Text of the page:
Update: Divided Township Council Dissolves Ethics Board

Patricia Bacon

Patricia Bacon, chairwoman of the Municipal Ethics Board, told the Township Council that the board wants to talk about a move to transfer its responsibilities to the state.

The township Ethics Board was officially dissolved at the Township Council Dec. 10 meeting, by a vote of 6-2.

Voting for the motion to move the board’s duties to the state Department of Community Affairs’ Local Finance Board were Council members James Vassanella (Ward 5), Ted Chase (Ward 1), Brian Regan (At-Large), Phil Kramer (Ward 3), Rajiv Prasad (At-Large) and Deputy Mayor Roz Sherman (Ward 2).

Mayor Brian Levine and Councilman Carl R.A. Wright (Ward 4) voted against the move.

More details to come. The original story follows.


A majority of the Township Council wants to dismantle the Municipal Ethics Board, but board members aren’t going down without a fight.

In a split vote, the council on Nov. 26 introduced an ordinance that would transfer the responsibilities of the board to the state Department of Community Affairs’ Local Finance Board.

Mayor Brian Levine and Councilmen Phil Kramer (Ward 3) and Carl R.A. Wright (Ward 4) voted against the ordinance’s introduction.

Supporters of the change say the state can handle the board’s functions at no cost to the township.

Patricia Bacon, the board’s chairwoman, showed up at the council meeting to ask that the board and its supporters be given time to state its case prior to the ordinance’s second reading and public hearing at the December meeting.

“I feel there is some confusion about what we do and how we act,” she said.

“This is one of the few municipal ethics boards in the state,” she noted. Bacon said that over the years, township officials have approached the board with questions about issues that may have landed them afoul of ethics laws.

“I feel that there are officials who, if deprived of this opportunity, would find themselves in a place they would regret being in,” she said.

She said that many citizens have “availed themselves” of the board, and that the board has had an impact.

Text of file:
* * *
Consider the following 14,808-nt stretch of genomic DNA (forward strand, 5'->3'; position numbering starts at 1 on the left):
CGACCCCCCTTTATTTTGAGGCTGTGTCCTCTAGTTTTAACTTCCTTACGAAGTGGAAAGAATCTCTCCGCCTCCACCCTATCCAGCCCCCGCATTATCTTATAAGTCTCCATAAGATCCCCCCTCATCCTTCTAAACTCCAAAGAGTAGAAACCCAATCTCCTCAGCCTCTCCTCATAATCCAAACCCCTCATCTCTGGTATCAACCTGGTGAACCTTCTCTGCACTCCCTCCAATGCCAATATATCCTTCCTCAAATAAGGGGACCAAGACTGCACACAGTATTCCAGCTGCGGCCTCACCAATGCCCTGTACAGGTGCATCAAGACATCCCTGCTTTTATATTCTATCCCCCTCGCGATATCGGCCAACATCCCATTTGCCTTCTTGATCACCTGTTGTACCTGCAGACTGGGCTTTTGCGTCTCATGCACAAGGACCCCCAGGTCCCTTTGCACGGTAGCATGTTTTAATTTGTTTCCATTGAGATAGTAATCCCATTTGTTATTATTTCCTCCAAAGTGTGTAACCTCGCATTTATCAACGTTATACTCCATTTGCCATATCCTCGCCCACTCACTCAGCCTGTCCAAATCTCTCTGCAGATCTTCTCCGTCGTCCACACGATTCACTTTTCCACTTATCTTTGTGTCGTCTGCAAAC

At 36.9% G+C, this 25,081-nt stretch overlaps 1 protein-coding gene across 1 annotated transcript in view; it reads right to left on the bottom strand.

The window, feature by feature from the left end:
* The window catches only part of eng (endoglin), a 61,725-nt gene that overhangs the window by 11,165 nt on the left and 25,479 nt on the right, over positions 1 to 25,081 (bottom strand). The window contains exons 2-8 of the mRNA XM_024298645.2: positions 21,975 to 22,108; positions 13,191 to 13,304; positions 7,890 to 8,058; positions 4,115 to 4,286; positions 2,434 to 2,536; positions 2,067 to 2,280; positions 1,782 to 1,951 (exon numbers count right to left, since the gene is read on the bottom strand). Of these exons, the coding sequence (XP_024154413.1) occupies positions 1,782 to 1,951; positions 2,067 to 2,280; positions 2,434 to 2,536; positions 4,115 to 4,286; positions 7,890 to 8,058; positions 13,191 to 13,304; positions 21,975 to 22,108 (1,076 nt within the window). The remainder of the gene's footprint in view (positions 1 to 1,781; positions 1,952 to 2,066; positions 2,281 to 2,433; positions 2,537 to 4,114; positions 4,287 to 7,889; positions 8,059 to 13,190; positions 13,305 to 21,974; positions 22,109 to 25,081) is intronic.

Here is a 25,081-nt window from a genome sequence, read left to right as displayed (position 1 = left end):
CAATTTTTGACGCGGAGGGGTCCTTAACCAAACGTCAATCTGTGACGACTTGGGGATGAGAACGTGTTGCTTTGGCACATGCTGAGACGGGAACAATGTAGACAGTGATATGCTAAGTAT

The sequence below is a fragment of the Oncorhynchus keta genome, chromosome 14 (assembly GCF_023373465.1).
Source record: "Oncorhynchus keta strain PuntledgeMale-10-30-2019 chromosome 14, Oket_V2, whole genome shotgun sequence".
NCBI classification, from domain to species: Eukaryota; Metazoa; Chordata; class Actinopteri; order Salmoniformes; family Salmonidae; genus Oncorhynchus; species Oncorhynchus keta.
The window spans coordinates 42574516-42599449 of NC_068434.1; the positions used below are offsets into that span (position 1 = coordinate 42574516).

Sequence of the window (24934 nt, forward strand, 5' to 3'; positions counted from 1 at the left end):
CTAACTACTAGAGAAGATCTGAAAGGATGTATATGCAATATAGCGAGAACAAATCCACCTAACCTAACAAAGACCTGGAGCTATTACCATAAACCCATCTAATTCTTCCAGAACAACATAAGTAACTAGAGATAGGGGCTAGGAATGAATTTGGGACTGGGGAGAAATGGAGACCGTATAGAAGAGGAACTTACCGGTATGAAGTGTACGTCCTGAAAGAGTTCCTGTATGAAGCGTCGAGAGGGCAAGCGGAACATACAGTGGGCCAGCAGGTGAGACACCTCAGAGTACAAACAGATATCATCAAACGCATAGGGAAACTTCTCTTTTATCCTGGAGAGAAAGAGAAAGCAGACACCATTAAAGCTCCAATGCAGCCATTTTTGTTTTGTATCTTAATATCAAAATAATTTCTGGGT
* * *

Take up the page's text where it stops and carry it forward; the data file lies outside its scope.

“But you will never know,” because what the board does is confidential, she said.

Kramer then suggested allowing board members to come in to the December meeting for a short discussion about the ordinance.

Councilman Brian Regan (At-Large) later questioned the purpose of the extra discussion, noting that the ordinance would have a public hearing at that meeting, and that anyone is free to speak at that time.

He said the idea of dissolving the ethics board has been talked about for a year, and has been the topic of two council executive sessions.

Kramer said the structure of the public hearing is such that it does not allow for a conversation between the board and council, as would a short discussion session.

Council members took the unusual step of commenting on the ordinance introduction before their vote.

Kramer said that moving the functions to the state would not “eliminate the right of any citizen or their ability to investigate ethics charges against anyone.”

It comes down to money, Kramer said.

“Then the question becomes, which is better, having it done locally, but costing money, or having it done by the state, which might not be sensitive to the local community, but which would cost us nothing,” he said.

Levine said the board does “cost us a little,” but that he is willing to spend the money “if I can do a better job locally.”

Regan said the Local Finance Board handles ethics complaints “across the state very effectively.”

“Shared services with Trenton would be a more effective use of our funds,” he said.

Deputy Mayor Roz Sherman (Ward 2) said the ethics board is “perhaps an idea where the time has come to re-think it.”

The consideration should be “what makes sense and what serves our community well,” she said.


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